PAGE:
California judge under fire for INS interviews
August 30, 1996
From Correspondent Anne McDermott
SANTA ANA, California (CNN) -- As the supervising judge for Orange County's Superior Court, David Carter sees a lot of drug abusers.
"How bad's your narcotics habit?" he asks an inmate before him. "Fifty dollars a day? A hundred dollars a day?"
Increasingly, Carter is seeing more immigrants in front of his bench -- sometimes they constitute as much as 30 percent of all the inmates he sees.
The Immigration and Naturalization Service interviews some convicted illegal immigrants in jail, but Carter thought that was inefficient.
So earlier this month, the judge began inviting INS officials into the holding cell behind his office so that the interview could be done before the inmates make their court appearances.
That way, Carter says, the deportation process is streamlined for any inmates in the country illegally. As soon as the inmates serve their time, they're deported.
Carter makes sure all inmates are interviewed, regardless of their ethnicity.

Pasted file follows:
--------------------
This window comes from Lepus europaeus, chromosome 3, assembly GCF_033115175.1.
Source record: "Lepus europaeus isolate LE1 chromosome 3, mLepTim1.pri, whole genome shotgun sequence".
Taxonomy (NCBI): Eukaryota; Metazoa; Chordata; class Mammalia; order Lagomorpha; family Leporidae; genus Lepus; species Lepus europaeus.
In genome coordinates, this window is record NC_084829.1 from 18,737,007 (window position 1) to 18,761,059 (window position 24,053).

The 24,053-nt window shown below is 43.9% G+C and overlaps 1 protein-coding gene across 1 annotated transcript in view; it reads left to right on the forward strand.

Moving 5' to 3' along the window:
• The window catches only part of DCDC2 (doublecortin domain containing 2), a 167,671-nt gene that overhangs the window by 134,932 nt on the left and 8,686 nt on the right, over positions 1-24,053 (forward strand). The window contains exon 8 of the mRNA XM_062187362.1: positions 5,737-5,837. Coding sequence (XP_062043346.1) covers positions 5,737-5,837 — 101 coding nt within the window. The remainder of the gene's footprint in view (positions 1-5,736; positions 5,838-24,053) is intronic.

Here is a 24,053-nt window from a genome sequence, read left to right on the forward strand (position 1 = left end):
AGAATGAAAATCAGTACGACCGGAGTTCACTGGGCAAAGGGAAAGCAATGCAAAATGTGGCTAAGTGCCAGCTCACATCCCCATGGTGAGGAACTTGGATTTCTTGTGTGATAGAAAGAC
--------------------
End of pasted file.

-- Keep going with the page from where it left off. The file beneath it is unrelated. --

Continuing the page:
He says he does it not out of hate, but a dislike for the crimes the inmates commit.
"I don't like bad guys, no matter where they're from," Carter says.
But some take issue with Carter's approach.
"It's targeting a group of people who may not have access to counsel as they should," said Rebecca Jurado of the Hispanic Bar Association.
The INS, however, maintains they have to right "to question anybody in the U.S. as to their legal right to remain in the U.S."
Others say Carter is overstepping himself by inviting the INS in. They say regulating illegal immigration is not his job.
Carter, however, says his job is fighting crime. And since many criminals are repeat offenders, Carter says, if they don't belong here, "send 'em back home."
External sites are not endorsed by CNN Interactive.
© 1996 Cable News Network, Inc.
Terms under which this service is provided to you.